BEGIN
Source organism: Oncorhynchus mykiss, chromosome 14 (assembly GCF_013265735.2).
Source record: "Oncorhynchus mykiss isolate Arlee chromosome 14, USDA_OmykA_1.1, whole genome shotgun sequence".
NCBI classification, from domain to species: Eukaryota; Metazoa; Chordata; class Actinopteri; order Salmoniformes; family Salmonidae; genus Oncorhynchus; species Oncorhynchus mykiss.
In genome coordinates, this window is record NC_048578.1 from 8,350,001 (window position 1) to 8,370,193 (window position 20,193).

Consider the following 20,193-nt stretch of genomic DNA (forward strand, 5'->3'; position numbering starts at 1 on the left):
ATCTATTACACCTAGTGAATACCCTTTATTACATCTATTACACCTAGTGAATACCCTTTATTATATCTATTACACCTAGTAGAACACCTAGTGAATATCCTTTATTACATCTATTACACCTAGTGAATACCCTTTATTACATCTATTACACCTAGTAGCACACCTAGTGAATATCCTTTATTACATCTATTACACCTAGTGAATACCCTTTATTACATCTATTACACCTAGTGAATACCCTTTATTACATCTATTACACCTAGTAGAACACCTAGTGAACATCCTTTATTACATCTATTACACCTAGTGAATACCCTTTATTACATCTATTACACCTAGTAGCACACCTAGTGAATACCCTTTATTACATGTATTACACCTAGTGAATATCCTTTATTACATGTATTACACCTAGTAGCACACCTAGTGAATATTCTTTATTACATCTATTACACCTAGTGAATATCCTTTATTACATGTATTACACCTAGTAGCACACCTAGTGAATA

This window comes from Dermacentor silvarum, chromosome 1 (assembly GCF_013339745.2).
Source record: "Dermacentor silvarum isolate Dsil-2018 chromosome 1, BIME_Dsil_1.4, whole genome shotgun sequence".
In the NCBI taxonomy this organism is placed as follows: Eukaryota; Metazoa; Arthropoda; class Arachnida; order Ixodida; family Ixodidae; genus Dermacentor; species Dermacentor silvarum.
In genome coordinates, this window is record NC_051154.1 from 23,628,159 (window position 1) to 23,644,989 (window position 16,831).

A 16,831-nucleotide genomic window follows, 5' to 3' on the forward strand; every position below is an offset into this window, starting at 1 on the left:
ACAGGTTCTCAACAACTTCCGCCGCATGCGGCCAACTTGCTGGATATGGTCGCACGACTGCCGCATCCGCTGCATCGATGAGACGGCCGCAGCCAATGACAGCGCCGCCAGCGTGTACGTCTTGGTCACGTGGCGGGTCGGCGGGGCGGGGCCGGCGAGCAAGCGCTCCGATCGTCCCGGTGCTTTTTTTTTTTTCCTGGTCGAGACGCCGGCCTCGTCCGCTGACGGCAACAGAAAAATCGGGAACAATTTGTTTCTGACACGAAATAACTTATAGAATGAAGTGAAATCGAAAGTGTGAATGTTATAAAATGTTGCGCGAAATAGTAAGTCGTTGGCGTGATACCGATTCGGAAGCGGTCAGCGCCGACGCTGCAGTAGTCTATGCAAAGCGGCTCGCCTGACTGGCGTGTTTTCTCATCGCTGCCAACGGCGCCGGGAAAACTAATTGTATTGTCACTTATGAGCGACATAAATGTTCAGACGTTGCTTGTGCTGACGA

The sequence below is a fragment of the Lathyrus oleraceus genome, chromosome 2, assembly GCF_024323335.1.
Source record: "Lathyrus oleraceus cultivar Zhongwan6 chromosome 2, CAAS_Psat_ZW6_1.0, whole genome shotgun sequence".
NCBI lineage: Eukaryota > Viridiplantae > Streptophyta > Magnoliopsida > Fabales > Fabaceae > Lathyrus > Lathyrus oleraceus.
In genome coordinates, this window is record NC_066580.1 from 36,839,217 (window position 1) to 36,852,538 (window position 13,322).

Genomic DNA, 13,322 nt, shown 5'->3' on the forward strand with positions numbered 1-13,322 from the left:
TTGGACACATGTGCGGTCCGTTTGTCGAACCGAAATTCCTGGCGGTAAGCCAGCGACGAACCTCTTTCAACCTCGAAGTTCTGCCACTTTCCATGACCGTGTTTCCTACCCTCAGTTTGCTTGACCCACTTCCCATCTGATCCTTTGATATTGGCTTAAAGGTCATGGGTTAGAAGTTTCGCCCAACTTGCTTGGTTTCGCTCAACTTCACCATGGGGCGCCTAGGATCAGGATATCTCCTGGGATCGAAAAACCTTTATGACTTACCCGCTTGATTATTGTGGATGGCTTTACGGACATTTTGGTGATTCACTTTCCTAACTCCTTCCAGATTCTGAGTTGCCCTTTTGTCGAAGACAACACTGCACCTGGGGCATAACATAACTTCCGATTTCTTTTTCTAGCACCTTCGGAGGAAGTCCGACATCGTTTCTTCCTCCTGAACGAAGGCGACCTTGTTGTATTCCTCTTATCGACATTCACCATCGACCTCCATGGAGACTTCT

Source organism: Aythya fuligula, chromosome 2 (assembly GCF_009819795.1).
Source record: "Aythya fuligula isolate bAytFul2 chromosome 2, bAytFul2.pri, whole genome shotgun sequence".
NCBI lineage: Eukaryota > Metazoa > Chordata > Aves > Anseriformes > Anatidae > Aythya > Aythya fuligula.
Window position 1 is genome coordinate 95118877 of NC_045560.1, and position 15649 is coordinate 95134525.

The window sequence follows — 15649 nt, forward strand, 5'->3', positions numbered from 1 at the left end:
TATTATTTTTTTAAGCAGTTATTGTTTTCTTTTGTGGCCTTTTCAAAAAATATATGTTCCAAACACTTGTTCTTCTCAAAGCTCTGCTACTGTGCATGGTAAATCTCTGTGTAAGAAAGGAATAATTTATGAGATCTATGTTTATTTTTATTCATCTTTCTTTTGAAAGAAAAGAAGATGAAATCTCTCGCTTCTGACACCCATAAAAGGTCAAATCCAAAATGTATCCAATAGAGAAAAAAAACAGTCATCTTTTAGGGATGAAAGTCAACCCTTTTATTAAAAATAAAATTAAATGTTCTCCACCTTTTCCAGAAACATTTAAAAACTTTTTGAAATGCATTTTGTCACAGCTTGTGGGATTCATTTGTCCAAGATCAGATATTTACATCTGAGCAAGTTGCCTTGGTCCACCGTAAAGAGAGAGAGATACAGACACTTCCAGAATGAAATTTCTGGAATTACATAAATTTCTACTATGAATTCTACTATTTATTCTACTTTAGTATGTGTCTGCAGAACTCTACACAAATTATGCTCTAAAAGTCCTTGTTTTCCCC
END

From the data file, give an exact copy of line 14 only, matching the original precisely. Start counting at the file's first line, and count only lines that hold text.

Source record: "Lathyrus oleraceus cultivar Zhongwan6 chromosome 2, CAAS_Psat_ZW6_1.0, whole genome shotgun sequence".